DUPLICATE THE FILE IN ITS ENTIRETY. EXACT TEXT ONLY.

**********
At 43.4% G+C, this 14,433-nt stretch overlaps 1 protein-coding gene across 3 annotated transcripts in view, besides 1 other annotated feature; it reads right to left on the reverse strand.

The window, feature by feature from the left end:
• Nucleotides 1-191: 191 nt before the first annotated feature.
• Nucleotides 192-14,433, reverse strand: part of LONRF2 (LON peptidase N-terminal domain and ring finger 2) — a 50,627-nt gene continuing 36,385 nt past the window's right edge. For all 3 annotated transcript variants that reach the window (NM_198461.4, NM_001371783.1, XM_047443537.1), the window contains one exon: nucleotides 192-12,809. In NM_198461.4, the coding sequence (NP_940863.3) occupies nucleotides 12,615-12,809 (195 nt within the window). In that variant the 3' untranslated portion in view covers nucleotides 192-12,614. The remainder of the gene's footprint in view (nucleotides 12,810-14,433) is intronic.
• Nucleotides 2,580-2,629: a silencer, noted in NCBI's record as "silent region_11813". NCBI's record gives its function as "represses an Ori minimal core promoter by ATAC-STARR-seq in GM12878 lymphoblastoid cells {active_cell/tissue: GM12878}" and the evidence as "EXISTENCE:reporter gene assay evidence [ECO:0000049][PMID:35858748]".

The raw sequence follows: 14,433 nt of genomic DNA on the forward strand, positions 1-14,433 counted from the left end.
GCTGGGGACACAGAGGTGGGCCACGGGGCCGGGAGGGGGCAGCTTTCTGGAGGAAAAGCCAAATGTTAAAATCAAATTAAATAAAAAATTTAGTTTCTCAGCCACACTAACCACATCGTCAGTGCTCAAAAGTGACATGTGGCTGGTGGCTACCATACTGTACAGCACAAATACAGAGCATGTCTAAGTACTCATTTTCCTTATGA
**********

At 43.4% G+C, this 14,433-nt stretch overlaps 1 protein-coding gene across 3 annotated transcripts in view, besides 1 other annotated feature; it reads right to left on the reverse strand.

The window, feature by feature from the left end:
• Nucleotides 1-191: 191 nt before the first annotated feature.
• Nucleotides 192-14,433, reverse strand: part of LONRF2 (LON peptidase N-terminal domain and ring finger 2) — a 50,627-nt gene continuing 36,385 nt past the window's right edge. For all 3 annotated transcript variants that reach the window (NM_198461.4, NM_001371783.1, XM_047443537.1), the window contains one exon: nucleotides 192-12,809. In NM_198461.4, the coding sequence (NP_940863.3) occupies nucleotides 12,615-12,809 (195 nt within the window). In that variant the 3' untranslated portion in view covers nucleotides 192-12,614. The remainder of the gene's footprint in view (nucleotides 12,810-14,433) is intronic.
• Nucleotides 2,580-2,629: a silencer, noted in NCBI's record as "silent region_11813". NCBI's record gives its function as "represses an Ori minimal core promoter by ATAC-STARR-seq in GM12878 lymphoblastoid cells {active_cell/tissue: GM12878}" and the evidence as "EXISTENCE:reporter gene assay evidence [ECO:0000049][PMID:35858748]".

The raw sequence follows: 14,433 nt of genomic DNA on the forward strand, positions 1-14,433 counted from the left end.
GCTGGGGACACAGAGGTGGGCCACGGGGCCGGGAGGGGGCAGCTTTCTGGAGGAAAAGCCAAATGTTAAAATCAAATTAAATAAAAAATTTAGTTTCTCAGCCACACTAACCACATCGTCAGTGCTCAAAAGTGACATGTGGCTGGTGGCTACCATACTGTACAGCACAAATACAGAGCATGTCTAAGTACTCATTTTCCTTATGA